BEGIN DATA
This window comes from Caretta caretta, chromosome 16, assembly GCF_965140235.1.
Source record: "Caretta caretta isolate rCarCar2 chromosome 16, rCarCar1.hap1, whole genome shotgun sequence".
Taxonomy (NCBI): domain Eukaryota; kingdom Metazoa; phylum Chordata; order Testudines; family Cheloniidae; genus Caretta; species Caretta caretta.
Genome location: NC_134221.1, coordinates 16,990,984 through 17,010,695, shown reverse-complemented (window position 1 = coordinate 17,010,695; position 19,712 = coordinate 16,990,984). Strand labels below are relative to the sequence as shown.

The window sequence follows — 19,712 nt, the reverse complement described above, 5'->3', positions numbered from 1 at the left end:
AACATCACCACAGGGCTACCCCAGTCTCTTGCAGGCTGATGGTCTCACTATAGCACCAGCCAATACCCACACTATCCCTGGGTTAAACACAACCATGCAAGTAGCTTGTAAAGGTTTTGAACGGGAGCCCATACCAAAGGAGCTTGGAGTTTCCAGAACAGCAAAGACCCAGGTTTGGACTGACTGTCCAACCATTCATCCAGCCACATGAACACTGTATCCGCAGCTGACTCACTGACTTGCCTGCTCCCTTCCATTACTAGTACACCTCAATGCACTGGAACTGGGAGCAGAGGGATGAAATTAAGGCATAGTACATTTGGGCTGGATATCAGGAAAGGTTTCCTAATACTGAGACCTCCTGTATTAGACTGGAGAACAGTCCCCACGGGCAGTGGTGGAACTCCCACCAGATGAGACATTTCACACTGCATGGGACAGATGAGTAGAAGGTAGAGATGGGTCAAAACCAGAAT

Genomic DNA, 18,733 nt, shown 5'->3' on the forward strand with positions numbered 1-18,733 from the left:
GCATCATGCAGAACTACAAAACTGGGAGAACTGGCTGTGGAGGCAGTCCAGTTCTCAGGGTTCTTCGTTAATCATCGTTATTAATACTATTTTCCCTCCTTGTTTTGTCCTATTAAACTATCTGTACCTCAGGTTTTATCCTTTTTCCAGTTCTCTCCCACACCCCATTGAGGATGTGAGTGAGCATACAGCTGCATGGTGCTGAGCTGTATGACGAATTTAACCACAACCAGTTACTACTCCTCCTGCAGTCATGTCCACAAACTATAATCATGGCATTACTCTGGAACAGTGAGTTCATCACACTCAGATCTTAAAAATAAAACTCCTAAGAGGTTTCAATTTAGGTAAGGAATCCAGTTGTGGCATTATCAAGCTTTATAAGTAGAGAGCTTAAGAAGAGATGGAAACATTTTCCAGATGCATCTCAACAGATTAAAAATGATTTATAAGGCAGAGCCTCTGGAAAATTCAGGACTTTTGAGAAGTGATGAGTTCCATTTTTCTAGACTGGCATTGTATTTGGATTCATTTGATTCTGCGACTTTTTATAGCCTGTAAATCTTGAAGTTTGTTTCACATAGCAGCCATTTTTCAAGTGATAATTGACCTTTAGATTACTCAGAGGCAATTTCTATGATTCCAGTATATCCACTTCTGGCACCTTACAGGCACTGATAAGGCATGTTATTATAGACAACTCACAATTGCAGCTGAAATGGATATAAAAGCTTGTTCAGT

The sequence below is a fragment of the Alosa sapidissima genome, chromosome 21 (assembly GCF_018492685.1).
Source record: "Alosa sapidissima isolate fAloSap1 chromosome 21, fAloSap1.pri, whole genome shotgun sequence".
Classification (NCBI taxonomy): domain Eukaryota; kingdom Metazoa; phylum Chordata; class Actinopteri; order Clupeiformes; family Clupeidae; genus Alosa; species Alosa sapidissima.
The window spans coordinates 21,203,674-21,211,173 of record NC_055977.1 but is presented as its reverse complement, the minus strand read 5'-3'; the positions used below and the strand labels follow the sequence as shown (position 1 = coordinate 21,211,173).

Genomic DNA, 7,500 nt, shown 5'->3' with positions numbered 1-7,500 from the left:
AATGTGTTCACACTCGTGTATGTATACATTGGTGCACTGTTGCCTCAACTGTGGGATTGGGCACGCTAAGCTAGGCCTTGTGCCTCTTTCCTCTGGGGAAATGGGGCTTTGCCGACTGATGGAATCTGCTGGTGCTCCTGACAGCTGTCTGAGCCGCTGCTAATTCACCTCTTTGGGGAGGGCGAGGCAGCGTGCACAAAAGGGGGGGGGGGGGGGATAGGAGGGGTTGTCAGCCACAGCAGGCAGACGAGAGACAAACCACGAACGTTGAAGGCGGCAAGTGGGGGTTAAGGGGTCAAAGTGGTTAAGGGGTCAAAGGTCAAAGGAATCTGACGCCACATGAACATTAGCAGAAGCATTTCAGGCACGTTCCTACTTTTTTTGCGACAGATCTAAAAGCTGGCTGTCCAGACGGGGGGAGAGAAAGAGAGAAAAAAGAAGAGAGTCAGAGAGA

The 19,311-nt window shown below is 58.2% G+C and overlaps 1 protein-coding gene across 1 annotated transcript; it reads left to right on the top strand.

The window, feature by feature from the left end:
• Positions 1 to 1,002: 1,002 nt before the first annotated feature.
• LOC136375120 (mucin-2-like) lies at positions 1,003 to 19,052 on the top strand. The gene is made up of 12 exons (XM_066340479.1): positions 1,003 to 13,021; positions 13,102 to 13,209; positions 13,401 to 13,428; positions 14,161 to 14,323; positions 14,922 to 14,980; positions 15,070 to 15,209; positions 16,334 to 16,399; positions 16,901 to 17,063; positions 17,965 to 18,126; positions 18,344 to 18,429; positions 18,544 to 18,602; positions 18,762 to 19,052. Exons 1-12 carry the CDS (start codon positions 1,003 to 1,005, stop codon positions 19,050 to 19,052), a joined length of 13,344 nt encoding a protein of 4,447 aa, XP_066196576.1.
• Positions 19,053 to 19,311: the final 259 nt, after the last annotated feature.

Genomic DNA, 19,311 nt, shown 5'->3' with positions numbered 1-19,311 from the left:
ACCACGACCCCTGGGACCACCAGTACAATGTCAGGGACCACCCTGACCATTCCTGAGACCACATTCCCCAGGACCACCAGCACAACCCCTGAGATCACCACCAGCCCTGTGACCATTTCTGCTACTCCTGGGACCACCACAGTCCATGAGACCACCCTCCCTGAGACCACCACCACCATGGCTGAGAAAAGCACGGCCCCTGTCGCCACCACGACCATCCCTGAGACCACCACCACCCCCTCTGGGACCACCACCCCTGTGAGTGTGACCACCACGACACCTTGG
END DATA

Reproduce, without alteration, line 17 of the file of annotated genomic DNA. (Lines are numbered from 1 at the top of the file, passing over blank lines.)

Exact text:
• Positions 1 to 1,002: 1,002 nt before the first annotated feature.